Quantifying the climate carbon feedback

Increasing atmospheric carbon dioxide leads to global warming, which in turn results in a rise in carbon dioxide. This positive feedback in the carbon cycle is of concern to climate scientists, who have previously estimated the sensitivity of the system, and come up with a figure of 40 parts per million by volume of increased carbon dioxide per degree of warming.

New work comparing temperature and carbon records spanning the past millennium, with more than 200,000 individual comparisons, shows that the amplification of global warming by carbon-cycle feedback is significantly less than the previously published estimate.

As in all science, when it comes to climate change there are a number of uncertainties, and the work of Bern University dendrochronologist (tree ring specialist) David Frank and his colleagues appears to have significantly reduced one of the major sources of error. The researchers’ results indicate with 95% confidence that the feedback is at most 21.4 parts per million by volume of carbon dioxide per degree of warming.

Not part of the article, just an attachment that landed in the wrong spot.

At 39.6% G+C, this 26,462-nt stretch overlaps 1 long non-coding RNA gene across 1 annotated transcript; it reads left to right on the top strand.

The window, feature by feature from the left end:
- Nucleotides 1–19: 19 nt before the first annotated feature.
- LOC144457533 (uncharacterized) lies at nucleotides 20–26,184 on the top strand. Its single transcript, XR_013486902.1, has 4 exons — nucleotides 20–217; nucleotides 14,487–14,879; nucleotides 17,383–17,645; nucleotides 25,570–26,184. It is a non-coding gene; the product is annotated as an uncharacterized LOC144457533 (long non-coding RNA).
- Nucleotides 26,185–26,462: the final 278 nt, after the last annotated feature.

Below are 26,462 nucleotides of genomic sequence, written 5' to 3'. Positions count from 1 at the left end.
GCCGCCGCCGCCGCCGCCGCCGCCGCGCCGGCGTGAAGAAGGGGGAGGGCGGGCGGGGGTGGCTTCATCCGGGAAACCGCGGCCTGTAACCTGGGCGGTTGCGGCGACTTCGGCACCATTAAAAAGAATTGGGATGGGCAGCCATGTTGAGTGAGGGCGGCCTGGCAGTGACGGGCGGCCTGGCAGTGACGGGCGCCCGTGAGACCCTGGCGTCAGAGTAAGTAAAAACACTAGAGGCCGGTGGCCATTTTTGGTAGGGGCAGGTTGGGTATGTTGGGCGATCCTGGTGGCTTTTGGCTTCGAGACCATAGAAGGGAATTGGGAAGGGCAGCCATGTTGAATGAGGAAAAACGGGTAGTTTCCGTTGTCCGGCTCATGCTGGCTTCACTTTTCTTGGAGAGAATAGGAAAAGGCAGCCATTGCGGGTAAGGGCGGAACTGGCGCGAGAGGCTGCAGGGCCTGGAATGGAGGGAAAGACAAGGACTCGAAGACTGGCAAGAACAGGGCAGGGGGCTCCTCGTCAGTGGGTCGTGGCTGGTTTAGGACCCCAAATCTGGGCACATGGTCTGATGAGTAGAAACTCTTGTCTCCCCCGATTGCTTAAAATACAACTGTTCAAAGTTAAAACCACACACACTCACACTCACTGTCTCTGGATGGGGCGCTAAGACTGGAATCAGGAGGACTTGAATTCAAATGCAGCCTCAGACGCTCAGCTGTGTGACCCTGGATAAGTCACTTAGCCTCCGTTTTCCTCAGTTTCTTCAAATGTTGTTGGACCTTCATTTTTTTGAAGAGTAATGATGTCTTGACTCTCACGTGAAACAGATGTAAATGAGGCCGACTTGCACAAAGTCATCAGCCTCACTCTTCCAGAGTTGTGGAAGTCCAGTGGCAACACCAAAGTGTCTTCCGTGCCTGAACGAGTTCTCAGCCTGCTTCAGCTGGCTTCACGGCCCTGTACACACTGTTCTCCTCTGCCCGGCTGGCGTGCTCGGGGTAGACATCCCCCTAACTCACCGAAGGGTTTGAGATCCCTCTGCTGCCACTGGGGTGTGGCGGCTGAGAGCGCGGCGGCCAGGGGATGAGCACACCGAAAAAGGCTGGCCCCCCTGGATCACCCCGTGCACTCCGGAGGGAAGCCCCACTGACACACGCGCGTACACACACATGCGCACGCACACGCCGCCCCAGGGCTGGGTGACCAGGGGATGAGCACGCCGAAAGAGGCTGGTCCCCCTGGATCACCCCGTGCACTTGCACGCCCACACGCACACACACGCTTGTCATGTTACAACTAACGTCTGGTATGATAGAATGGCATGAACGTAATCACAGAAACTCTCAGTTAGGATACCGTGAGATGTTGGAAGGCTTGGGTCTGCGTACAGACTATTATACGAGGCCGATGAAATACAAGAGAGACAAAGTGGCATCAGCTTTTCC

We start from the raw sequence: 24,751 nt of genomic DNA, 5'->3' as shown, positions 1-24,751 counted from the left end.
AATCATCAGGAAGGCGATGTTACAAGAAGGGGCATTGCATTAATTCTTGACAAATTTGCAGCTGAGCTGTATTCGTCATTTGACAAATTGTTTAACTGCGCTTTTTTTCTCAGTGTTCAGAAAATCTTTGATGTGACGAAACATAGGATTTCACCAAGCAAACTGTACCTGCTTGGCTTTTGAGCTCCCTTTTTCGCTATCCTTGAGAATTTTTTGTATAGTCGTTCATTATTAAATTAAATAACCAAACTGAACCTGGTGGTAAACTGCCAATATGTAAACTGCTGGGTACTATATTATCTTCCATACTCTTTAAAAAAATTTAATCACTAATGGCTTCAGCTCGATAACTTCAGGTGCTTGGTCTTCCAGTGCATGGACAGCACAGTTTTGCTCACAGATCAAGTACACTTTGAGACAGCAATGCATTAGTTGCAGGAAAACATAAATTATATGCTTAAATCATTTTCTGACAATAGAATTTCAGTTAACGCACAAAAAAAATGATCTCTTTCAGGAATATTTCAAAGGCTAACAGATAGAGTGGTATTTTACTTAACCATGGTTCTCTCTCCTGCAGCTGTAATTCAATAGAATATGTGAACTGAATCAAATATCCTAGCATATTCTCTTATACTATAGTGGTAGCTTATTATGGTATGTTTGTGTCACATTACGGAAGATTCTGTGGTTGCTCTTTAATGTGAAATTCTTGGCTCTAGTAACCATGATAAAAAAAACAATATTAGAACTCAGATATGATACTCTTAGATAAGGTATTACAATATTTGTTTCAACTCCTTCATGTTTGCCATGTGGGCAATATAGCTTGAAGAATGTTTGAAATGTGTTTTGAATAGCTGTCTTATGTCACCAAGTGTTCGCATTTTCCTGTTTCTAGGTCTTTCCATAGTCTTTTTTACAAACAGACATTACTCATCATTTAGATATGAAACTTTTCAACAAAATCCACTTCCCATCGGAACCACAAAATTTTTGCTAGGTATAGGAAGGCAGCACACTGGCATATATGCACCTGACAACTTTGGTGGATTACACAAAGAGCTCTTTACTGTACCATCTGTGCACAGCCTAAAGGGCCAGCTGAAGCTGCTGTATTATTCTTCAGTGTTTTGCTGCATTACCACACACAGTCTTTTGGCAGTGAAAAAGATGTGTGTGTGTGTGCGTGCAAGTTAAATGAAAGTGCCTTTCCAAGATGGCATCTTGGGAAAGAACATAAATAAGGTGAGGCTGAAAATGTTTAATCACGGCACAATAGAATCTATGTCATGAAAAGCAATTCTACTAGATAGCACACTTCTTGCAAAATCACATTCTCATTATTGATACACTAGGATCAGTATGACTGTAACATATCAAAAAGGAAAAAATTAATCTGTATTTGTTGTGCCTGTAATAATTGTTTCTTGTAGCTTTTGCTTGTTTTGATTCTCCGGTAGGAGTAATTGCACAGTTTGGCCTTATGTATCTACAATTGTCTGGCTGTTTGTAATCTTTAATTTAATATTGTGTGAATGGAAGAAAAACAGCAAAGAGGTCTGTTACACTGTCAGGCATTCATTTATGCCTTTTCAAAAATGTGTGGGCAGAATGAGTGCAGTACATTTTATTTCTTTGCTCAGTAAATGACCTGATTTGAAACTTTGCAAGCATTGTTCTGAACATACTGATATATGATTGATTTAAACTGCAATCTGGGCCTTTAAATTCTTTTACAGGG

Frank’s paper is published in this week’s Nature, along with an informative News and Views article by the superbly named Hugues Goosse.

I’m afraid there’s no time for me to go into this in any more depth, as I have much to do before a business trip next week to the heart of the Eurobeast. It will no doubt be a long and tedious week, and so I would be keen to have recommendations from readers familiar with Brussels for places to go in the evenings, including restaurants that serve vegan food. I can surely find a decent pint without too much trouble.

Further reading

Frank et al., “Ensemble reconstruction constraints on the global carbon cycle sensitivity to climate”, Nature 463, 527 (2010)

Hugues Goosse, “Degrees of climate feedback”, Nature 463, 438 (2010)